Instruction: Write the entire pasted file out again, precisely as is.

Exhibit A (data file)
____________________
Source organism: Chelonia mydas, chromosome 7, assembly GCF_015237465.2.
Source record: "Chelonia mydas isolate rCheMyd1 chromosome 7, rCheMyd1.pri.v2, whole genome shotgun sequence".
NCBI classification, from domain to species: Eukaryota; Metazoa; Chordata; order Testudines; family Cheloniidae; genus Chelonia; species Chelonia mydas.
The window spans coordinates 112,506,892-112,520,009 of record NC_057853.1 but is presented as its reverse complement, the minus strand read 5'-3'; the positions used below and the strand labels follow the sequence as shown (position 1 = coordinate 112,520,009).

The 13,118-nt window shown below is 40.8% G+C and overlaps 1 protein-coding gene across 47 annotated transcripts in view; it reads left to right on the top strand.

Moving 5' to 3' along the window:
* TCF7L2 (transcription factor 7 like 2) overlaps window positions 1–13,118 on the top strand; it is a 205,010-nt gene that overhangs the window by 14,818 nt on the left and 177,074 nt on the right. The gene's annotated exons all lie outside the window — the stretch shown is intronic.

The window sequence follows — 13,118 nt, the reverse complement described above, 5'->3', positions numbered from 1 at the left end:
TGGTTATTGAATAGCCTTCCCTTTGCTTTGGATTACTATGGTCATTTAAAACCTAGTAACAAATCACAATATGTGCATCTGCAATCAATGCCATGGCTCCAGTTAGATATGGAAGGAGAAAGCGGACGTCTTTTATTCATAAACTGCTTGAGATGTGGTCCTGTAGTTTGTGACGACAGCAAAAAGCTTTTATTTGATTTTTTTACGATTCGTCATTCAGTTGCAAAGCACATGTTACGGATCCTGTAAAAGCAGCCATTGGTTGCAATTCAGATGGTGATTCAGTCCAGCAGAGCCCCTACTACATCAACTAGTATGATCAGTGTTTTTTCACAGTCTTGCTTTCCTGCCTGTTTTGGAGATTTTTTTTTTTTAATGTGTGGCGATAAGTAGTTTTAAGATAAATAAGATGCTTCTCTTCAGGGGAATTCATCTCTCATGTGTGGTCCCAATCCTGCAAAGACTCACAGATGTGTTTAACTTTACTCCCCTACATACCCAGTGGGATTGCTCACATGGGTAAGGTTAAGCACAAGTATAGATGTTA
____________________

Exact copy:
Source organism: Chelonia mydas, chromosome 7, assembly GCF_015237465.2.
Source record: "Chelonia mydas isolate rCheMyd1 chromosome 7, rCheMyd1.pri.v2, whole genome shotgun sequence".
NCBI classification, from domain to species: Eukaryota; Metazoa; Chordata; order Testudines; family Cheloniidae; genus Chelonia; species Chelonia mydas.
The window spans coordinates 112,506,892-112,520,009 of record NC_057853.1 but is presented as its reverse complement, the minus strand read 5'-3'; the positions used below and the strand labels follow the sequence as shown (position 1 = coordinate 112,520,009).

The 13,118-nt window shown below is 40.8% G+C and overlaps 1 protein-coding gene across 47 annotated transcripts in view; it reads left to right on the top strand.

Moving 5' to 3' along the window:
* TCF7L2 (transcription factor 7 like 2) overlaps window positions 1–13,118 on the top strand; it is a 205,010-nt gene that overhangs the window by 14,818 nt on the left and 177,074 nt on the right. The gene's annotated exons all lie outside the window — the stretch shown is intronic.

The window sequence follows — 13,118 nt, the reverse complement described above, 5'->3', positions numbered from 1 at the left end:
TGGTTATTGAATAGCCTTCCCTTTGCTTTGGATTACTATGGTCATTTAAAACCTAGTAACAAATCACAATATGTGCATCTGCAATCAATGCCATGGCTCCAGTTAGATATGGAAGGAGAAAGCGGACGTCTTTTATTCATAAACTGCTTGAGATGTGGTCCTGTAGTTTGTGACGACAGCAAAAAGCTTTTATTTGATTTTTTTACGATTCGTCATTCAGTTGCAAAGCACATGTTACGGATCCTGTAAAAGCAGCCATTGGTTGCAATTCAGATGGTGATTCAGTCCAGCAGAGCCCCTACTACATCAACTAGTATGATCAGTGTTTTTTCACAGTCTTGCTTTCCTGCCTGTTTTGGAGATTTTTTTTTTTTAATGTGTGGCGATAAGTAGTTTTAAGATAAATAAGATGCTTCTCTTCAGGGGAATTCATCTCTCATGTGTGGTCCCAATCCTGCAAAGACTCACAGATGTGTTTAACTTTACTCCCCTACATACCCAGTGGGATTGCTCACATGGGTAAGGTTAAGCACAAGTATAGATGTTA